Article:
2007/10/21

Mikan Season

We have a number of fruit trees in our small yard and this year has been a very productive one. Our persimmon tree and pomegranate bush did very well (though the birds took more than their fair share). Right now our mikan tree is loaded with fruit. Not only are there a lot of them, they are bigger than in years past.

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Mikan (the Japanese name) came from China where it is called Whenzou migan, and was introduced to the West from here. It is known as mandarin or tangerine in North America and satsuma in the UK.


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The average tangerine has 22 mg of vitamin C, plus folic acid and 512 iu of vitamin A. These not "average" sized, the largest being about 8 cm in diameter (over 3 inches). Not to mention how tasty they are.

I don't know what conditions made for this bumper crop, but I'm sure happy to have fresh organic fruit right outside my door. Now if I could just find a variety of bananas that do well here...

19 comments:

ladybug said...

They sure look good! Do you make jam/jelly from them as well?

The birds always took most of the cherries from Dad's tree (which blew down in a storm several years ago...), but since we didn't do anything with them, it was ok.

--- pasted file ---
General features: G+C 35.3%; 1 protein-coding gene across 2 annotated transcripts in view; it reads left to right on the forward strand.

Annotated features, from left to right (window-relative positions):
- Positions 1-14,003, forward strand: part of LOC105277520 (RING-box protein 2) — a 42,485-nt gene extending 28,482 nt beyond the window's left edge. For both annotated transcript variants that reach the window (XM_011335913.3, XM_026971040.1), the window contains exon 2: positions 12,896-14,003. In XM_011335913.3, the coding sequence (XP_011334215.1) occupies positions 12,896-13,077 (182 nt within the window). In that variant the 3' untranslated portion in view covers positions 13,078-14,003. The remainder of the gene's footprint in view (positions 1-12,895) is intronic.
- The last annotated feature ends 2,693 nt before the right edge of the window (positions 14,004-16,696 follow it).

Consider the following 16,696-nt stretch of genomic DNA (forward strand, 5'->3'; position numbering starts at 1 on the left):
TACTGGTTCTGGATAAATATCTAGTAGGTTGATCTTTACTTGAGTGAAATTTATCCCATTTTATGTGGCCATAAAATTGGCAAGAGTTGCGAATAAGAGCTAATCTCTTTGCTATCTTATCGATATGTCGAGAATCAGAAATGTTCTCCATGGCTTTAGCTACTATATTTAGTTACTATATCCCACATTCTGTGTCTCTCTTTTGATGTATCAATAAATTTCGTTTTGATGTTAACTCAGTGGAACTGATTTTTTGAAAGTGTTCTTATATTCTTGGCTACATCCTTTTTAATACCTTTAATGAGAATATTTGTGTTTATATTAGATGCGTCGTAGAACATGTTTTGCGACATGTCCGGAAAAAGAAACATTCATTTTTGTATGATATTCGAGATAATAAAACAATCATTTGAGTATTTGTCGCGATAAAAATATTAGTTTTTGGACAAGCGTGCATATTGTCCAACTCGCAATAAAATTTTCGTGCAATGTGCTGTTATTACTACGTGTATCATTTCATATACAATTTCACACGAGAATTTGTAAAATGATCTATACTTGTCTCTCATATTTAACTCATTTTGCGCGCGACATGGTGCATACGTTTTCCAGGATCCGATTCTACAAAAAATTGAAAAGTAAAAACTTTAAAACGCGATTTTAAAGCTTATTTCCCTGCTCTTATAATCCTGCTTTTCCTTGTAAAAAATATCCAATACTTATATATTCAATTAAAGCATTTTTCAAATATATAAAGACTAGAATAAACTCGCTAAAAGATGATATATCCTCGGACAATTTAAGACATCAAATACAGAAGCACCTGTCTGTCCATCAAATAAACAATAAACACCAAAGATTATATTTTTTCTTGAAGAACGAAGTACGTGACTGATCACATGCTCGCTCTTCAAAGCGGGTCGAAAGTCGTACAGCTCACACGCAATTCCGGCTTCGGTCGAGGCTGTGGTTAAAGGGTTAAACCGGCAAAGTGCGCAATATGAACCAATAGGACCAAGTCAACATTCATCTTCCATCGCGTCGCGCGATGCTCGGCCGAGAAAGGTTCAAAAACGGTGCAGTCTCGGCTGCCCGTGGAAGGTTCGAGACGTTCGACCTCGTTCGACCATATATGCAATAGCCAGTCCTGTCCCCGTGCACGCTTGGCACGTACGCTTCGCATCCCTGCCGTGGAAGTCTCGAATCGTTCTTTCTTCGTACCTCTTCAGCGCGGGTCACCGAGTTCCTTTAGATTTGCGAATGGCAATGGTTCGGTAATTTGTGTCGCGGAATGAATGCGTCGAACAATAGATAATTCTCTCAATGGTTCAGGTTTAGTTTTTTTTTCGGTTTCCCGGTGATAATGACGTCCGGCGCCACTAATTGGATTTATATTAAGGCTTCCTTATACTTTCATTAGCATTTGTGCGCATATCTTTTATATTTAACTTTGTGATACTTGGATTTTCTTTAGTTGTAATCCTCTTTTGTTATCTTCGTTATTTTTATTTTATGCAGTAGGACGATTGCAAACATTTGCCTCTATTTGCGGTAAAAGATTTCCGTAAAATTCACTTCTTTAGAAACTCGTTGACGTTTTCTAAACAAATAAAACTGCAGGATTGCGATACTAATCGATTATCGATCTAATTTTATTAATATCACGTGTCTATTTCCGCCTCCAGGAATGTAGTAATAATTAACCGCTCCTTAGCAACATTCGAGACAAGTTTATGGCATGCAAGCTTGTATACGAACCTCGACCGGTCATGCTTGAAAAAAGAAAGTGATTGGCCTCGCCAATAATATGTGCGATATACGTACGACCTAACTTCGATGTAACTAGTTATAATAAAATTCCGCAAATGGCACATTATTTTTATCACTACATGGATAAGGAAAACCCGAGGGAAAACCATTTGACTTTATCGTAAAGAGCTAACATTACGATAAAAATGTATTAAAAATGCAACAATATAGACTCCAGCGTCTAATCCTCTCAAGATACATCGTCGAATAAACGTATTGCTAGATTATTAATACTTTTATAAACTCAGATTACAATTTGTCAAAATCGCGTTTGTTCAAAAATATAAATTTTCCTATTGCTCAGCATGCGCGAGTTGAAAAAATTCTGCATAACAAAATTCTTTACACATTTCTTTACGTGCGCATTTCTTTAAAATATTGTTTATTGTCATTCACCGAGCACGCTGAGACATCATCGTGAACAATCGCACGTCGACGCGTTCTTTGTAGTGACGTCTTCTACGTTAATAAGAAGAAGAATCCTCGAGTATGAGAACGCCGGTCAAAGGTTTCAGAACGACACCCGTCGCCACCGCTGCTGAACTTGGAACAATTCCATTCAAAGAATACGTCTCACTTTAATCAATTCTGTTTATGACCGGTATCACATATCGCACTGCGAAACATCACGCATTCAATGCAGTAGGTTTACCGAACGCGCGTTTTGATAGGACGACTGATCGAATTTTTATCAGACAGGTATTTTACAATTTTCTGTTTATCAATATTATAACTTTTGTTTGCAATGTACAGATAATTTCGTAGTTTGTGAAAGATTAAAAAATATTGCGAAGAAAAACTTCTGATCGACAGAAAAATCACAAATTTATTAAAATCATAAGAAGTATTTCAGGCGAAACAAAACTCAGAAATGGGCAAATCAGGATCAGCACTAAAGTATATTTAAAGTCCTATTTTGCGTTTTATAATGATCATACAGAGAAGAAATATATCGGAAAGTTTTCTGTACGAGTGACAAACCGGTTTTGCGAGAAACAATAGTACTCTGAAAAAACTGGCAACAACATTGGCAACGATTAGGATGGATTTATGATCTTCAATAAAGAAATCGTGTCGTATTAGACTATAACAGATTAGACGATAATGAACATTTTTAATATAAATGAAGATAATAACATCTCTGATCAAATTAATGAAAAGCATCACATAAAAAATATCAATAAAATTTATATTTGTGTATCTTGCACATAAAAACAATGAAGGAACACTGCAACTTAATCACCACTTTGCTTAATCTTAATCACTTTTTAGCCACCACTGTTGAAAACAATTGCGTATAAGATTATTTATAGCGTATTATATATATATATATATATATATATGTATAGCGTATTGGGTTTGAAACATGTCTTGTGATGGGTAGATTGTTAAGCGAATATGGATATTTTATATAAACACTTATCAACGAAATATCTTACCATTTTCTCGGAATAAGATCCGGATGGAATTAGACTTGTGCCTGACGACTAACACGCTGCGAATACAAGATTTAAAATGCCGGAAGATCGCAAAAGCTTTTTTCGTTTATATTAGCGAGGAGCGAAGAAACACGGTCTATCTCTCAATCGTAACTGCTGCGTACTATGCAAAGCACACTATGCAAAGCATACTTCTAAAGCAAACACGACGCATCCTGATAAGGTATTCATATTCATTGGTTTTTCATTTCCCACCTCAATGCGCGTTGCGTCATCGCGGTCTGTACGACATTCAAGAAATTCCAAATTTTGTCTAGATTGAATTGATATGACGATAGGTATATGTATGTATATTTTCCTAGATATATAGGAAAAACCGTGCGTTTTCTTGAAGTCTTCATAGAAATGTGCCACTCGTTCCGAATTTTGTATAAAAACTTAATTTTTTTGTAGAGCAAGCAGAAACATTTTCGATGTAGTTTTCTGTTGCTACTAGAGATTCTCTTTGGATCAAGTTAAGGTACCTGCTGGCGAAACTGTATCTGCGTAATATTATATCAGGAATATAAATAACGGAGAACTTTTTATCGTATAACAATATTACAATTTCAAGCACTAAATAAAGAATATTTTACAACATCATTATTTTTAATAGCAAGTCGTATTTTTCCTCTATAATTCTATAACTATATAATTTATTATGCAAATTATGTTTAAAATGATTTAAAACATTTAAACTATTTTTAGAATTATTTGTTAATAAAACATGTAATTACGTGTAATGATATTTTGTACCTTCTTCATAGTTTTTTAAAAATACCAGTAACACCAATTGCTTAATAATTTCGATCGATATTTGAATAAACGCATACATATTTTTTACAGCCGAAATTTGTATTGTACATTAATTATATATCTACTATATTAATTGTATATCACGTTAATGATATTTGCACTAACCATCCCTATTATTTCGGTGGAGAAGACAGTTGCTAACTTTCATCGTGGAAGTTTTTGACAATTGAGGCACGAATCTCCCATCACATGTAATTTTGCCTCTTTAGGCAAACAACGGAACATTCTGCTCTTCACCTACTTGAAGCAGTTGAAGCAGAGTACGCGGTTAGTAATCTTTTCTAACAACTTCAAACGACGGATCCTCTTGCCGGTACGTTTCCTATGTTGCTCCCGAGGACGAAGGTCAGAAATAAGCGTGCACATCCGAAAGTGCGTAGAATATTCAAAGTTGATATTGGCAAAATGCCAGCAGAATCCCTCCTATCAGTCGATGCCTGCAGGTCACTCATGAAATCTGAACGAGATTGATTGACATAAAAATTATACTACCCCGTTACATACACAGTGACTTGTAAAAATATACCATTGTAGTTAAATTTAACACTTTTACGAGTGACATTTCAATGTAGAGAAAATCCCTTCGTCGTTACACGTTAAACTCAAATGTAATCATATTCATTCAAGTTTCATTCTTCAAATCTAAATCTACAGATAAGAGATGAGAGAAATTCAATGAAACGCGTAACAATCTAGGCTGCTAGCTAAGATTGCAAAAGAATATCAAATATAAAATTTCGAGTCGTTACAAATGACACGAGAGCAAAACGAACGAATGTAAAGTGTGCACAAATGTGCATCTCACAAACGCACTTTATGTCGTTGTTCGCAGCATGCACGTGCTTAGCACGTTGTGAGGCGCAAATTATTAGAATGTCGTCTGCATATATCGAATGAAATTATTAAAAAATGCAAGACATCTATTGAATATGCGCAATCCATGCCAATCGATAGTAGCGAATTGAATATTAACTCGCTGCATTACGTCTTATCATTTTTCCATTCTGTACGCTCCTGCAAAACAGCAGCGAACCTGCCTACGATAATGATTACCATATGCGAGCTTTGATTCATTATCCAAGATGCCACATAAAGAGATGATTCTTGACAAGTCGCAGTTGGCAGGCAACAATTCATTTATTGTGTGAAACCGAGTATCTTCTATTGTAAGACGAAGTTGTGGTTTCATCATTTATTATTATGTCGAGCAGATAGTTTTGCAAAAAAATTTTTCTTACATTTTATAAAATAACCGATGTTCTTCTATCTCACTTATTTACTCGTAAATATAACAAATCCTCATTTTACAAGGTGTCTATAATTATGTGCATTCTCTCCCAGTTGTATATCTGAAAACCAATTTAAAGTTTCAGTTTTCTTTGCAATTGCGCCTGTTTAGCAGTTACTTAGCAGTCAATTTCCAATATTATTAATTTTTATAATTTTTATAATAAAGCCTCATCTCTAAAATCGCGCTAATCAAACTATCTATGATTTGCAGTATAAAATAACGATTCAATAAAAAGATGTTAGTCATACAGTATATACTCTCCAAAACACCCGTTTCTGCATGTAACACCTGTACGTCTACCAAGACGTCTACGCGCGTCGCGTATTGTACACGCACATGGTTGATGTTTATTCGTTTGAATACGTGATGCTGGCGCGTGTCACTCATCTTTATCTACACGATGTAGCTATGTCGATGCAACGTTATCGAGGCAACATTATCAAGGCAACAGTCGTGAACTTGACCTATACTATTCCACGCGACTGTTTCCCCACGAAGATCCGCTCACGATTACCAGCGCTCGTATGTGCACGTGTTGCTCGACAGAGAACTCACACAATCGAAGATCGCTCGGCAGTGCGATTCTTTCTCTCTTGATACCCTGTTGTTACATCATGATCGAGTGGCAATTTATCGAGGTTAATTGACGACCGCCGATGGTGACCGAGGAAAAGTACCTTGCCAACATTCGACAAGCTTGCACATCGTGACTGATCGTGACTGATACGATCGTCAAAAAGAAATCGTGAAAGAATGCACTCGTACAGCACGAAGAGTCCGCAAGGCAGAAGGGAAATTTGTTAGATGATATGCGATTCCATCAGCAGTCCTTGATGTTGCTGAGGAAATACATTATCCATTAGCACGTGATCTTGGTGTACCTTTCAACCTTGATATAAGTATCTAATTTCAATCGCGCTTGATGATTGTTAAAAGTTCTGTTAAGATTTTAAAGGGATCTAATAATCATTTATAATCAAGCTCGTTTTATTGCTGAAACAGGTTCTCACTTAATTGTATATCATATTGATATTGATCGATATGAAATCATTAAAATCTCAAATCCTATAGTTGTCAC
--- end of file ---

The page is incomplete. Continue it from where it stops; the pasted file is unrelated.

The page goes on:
Now however, I'm annoyed with slugs! They proliferate in our wet climate and damage anything on the ground! AAARRGGH!

Don Snabulus said...

Beautiful fruits. I hope your harvest brings you plenty to enjoy and share around.

;)

Pandabonium said...

Ladybug - I've never tried making jelly or jam. That's a good thought. Thanks.

Slugs - yuck.

Snabby - Yes indeed. K's parents will get a bag full and perhaps that Moody Minstrel guy would like to swing by sometime after they ripen more and take some home.

The Moody Minstrel said...

MIKAN!!!!!!

One of the reasons to relish late autumn!

I used to love eating mikan and drinking tea while huddling around the oil stove in the staff room with my coworkers during my breaks back when I was working at public senior high schools.

Unfortunately, the school where I work now has electric heating in all the rooms, not to mention insulation and storm windows. Guess what: no mikan. Sure, it's more comfortable (not to mention easier on the lungs and brain cells), but it seems like life has lost quite a bit of character in the process.

The Moody Minstrel said...

Is that a serious invitation? I'll be right over! Mikan fresh from the tree are ALWAYS welcome!

PinkPanther said...

DHL some to me, plzzzzzzzzzzz! :=)

Pandabonium said...

Moody - I've never understood why the heaters are not vented to the outside.

Yes, you are welcome to mikan here. There are plenty and to spare. Just email before you come and I'll have a bag full ready for you, or you can pick them yourself if you like.

PinkPanther - you are welcome to some mikan too - but you have to come get them. :^)

ladybug said...

Well, I was just thinking of ways to preserve the crop...and drying didn't seem to be the way to go as citrus doesn't seem to do as well as other fruits.

I know you can get low-sugar pectin here in the states, maybe Japan as well?

Robin said...

beautiful mandarins... or Lok Kum in Cantonese.